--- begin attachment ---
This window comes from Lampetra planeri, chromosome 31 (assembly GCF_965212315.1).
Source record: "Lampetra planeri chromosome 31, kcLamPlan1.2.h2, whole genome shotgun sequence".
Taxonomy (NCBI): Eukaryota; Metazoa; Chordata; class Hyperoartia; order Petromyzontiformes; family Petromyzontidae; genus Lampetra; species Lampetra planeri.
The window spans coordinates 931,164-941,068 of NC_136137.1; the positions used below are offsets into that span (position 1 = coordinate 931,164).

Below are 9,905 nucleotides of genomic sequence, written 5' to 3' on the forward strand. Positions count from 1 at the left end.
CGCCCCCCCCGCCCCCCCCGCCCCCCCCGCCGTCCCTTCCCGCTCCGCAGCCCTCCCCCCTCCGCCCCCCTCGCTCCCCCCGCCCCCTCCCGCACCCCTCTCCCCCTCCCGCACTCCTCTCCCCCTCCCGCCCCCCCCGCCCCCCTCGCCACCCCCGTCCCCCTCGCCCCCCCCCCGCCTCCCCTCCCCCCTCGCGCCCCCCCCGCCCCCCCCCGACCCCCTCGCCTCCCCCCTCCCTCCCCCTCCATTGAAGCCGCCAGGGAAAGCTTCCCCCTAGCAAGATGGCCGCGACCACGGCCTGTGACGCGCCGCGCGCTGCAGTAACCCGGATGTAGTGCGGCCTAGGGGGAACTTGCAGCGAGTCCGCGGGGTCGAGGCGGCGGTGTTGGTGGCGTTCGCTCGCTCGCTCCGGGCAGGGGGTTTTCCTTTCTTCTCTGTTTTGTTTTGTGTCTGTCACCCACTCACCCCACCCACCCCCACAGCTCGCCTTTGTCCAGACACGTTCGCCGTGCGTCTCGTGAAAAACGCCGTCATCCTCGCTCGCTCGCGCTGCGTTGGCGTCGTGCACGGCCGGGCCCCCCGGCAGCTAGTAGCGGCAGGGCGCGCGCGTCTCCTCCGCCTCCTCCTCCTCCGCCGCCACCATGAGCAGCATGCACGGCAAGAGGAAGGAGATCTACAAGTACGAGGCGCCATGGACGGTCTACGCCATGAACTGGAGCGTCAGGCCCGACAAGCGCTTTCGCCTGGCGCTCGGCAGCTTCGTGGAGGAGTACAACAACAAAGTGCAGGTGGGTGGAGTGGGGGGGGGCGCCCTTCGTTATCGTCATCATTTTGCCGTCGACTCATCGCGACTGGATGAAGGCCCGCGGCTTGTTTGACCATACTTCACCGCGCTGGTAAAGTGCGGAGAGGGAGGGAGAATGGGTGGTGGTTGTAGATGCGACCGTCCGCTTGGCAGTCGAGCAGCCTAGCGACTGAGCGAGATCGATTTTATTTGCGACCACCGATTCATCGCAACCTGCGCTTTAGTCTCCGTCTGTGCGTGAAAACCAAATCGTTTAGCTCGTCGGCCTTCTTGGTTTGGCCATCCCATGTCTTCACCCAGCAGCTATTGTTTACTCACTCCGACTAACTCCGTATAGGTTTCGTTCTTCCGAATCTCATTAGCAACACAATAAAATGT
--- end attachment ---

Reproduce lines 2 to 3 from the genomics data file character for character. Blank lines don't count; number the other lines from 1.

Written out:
Source record: "Lampetra planeri chromosome 31, kcLamPlan1.2.h2, whole genome shotgun sequence".
Taxonomy (NCBI): Eukaryota; Metazoa; Chordata; class Hyperoartia; order Petromyzontiformes; family Petromyzontidae; genus Lampetra; species Lampetra planeri.